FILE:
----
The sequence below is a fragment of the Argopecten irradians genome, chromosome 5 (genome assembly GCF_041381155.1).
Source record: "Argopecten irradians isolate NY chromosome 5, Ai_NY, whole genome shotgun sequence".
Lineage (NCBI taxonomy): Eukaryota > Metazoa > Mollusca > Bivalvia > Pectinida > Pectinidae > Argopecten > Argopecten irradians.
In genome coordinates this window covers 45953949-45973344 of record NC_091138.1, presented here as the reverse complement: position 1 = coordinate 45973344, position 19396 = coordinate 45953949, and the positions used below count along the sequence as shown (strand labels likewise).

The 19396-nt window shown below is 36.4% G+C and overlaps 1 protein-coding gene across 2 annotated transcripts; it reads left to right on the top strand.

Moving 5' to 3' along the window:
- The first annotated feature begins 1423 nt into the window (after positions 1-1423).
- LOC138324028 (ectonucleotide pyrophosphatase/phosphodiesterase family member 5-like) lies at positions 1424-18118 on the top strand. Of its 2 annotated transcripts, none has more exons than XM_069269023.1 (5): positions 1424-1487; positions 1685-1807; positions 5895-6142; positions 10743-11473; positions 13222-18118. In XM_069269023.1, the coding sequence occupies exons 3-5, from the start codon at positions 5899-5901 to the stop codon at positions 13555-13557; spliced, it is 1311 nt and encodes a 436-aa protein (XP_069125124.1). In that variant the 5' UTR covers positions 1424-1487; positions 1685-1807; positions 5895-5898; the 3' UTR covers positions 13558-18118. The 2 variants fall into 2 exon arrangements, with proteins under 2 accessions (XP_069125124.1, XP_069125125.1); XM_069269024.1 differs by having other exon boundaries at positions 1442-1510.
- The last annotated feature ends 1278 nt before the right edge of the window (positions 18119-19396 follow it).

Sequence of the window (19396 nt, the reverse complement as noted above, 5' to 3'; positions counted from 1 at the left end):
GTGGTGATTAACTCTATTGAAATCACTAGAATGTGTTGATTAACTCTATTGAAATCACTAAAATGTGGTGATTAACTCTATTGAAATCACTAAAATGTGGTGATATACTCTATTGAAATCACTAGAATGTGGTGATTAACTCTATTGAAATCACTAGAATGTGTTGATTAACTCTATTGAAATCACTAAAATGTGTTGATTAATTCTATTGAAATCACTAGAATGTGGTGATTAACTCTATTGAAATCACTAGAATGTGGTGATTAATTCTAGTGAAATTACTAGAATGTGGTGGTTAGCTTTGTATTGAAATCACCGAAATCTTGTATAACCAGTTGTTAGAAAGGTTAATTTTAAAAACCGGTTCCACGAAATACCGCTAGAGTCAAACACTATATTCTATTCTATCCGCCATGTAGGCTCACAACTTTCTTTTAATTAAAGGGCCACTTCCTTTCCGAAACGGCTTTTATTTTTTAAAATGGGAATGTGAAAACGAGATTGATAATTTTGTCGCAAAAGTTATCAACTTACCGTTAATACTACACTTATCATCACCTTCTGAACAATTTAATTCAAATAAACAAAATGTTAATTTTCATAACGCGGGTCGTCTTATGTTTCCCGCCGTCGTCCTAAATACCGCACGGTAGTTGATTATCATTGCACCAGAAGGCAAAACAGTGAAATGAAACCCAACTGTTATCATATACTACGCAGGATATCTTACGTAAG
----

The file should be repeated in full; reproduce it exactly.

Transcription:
The sequence below is a fragment of the Argopecten irradians genome, chromosome 5 (genome assembly GCF_041381155.1).
Source record: "Argopecten irradians isolate NY chromosome 5, Ai_NY, whole genome shotgun sequence".
Lineage (NCBI taxonomy): Eukaryota > Metazoa > Mollusca > Bivalvia > Pectinida > Pectinidae > Argopecten > Argopecten irradians.
In genome coordinates this window covers 45953949-45973344 of record NC_091138.1, presented here as the reverse complement: position 1 = coordinate 45973344, position 19396 = coordinate 45953949, and the positions used below count along the sequence as shown (strand labels likewise).

The 19396-nt window shown below is 36.4% G+C and overlaps 1 protein-coding gene across 2 annotated transcripts; it reads left to right on the top strand.

Moving 5' to 3' along the window:
- The first annotated feature begins 1423 nt into the window (after positions 1-1423).
- LOC138324028 (ectonucleotide pyrophosphatase/phosphodiesterase family member 5-like) lies at positions 1424-18118 on the top strand. Of its 2 annotated transcripts, none has more exons than XM_069269023.1 (5): positions 1424-1487; positions 1685-1807; positions 5895-6142; positions 10743-11473; positions 13222-18118. In XM_069269023.1, the coding sequence occupies exons 3-5, from the start codon at positions 5899-5901 to the stop codon at positions 13555-13557; spliced, it is 1311 nt and encodes a 436-aa protein (XP_069125124.1). In that variant the 5' UTR covers positions 1424-1487; positions 1685-1807; positions 5895-5898; the 3' UTR covers positions 13558-18118. The 2 variants fall into 2 exon arrangements, with proteins under 2 accessions (XP_069125124.1, XP_069125125.1); XM_069269024.1 differs by having other exon boundaries at positions 1442-1510.
- The last annotated feature ends 1278 nt before the right edge of the window (positions 18119-19396 follow it).

Sequence of the window (19396 nt, the reverse complement as noted above, 5' to 3'; positions counted from 1 at the left end):
GTGGTGATTAACTCTATTGAAATCACTAGAATGTGTTGATTAACTCTATTGAAATCACTAAAATGTGGTGATTAACTCTATTGAAATCACTAAAATGTGGTGATATACTCTATTGAAATCACTAGAATGTGGTGATTAACTCTATTGAAATCACTAGAATGTGTTGATTAACTCTATTGAAATCACTAAAATGTGTTGATTAATTCTATTGAAATCACTAGAATGTGGTGATTAACTCTATTGAAATCACTAGAATGTGGTGATTAATTCTAGTGAAATTACTAGAATGTGGTGGTTAGCTTTGTATTGAAATCACCGAAATCTTGTATAACCAGTTGTTAGAAAGGTTAATTTTAAAAACCGGTTCCACGAAATACCGCTAGAGTCAAACACTATATTCTATTCTATCCGCCATGTAGGCTCACAACTTTCTTTTAATTAAAGGGCCACTTCCTTTCCGAAACGGCTTTTATTTTTTAAAATGGGAATGTGAAAACGAGATTGATAATTTTGTCGCAAAAGTTATCAACTTACCGTTAATACTACACTTATCATCACCTTCTGAACAATTTAATTCAAATAAACAAAATGTTAATTTTCATAACGCGGGTCGTCTTATGTTTCCCGCCGTCGTCCTAAATACCGCACGGTAGTTGATTATCATTGCACCAGAAGGCAAAACAGTGAAATGAAACCCAACTGTTATCATATACTACGCAGGATATCTTACGTAAG